Ampverse, a Southeast Asian startup with its fingers in various aspects of the esports industry, announced that it has completed a pre-Series A funding round.
While the company did not disclose the amount of funding raised, it said that the round was oversubscribed and that Ampverse plans to double its headcount over the next 12 months.
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Ferdinand Gutierrez, Co-founder and CEO of Ampverse, commented in a release: “The video gaming industry is displaying remarkable potential with vast opportunities for growth in Southeast Asia. We believe that when communities flourish, awesome things happen, and we built the Ampverse brand based on the belief that hyperlocal communities have the power to drive change.”
“Looking back, we’ve had a tremendous year, from our expansion into new markets to acquiring major esports teams, to working with some terrific brands and now attracting the interest of a dynamic pool of investors,” he continued. “And this is only the beginning. We’re excited to continue this momentum, scaling across the region while driving a hyperlocal growth strategy in each market.”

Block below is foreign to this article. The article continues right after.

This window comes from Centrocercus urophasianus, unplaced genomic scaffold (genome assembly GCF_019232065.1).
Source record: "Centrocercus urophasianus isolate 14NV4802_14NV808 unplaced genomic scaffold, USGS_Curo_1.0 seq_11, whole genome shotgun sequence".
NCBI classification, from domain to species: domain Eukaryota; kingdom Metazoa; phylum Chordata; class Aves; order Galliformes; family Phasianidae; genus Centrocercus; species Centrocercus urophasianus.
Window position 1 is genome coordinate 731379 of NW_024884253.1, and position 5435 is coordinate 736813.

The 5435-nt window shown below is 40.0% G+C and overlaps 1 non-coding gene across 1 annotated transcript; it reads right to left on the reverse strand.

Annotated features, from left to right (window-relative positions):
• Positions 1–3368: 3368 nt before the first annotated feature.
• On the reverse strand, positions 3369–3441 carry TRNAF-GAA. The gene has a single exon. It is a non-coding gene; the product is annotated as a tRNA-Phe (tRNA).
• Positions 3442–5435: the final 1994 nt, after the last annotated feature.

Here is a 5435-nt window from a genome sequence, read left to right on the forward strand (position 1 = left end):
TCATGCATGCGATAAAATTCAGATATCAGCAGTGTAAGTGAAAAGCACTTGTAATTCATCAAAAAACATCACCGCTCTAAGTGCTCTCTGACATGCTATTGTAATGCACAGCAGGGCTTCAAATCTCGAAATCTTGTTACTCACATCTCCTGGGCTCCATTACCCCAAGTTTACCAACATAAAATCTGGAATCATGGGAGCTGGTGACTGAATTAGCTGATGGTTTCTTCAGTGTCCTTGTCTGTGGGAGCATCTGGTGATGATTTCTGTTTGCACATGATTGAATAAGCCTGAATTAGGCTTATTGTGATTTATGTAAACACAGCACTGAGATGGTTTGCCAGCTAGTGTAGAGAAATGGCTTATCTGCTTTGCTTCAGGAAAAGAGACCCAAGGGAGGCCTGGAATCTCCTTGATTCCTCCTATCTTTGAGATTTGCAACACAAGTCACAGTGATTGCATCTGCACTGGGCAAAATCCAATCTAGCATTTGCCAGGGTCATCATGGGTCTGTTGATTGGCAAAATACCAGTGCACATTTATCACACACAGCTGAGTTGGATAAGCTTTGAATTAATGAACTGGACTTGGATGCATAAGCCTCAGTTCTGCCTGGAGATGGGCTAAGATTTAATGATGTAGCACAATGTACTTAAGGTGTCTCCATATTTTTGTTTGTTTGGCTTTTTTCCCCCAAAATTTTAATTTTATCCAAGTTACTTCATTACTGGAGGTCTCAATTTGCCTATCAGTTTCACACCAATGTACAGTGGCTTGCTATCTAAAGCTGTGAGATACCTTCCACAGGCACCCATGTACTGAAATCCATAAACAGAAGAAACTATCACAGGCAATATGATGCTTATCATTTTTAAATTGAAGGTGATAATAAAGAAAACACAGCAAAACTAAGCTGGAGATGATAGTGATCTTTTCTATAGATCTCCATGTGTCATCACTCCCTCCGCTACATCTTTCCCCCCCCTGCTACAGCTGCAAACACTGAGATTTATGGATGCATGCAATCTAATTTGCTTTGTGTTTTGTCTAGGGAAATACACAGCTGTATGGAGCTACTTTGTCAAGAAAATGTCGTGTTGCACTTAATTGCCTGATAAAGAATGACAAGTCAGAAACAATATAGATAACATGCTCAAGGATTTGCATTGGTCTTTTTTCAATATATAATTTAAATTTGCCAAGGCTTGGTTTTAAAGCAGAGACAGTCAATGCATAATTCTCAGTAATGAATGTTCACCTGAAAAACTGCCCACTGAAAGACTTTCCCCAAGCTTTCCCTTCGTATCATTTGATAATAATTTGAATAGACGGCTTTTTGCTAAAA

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According to a release, the company – which is based in Singapore and Thailand – saw a 150 percent year-over-year revenue increase from the first half of 2019 to the same period in 2020. In addition to doubling its staff size (currently at 36), Ampverse will continue pursuing mergers and acquisitions, develop further original technology, and create a dedicated content creation studio.
Investors in the round include former Disney Southeast Asia Managing Director Robert Gilby, Firestartr partner Axel Wehr, Unruly Group Managing Director International Alex Khan, former ADA CEO Matt Sutton, and goGamefounder and CEO David Ng. Vulpes Investment Management also invested via its Vulpes Special Opportunities Fund that was established in the wake of the rise of the COVID-19 pandemic.
Esports Insider says: Ampverse reminds us a lot of North America’s ReKTGlobal, which owns Rogue and has significant stakes in content and infrastructure as well. That kind of broad approach could serve it well as the SEA region’s esports market continues expanding.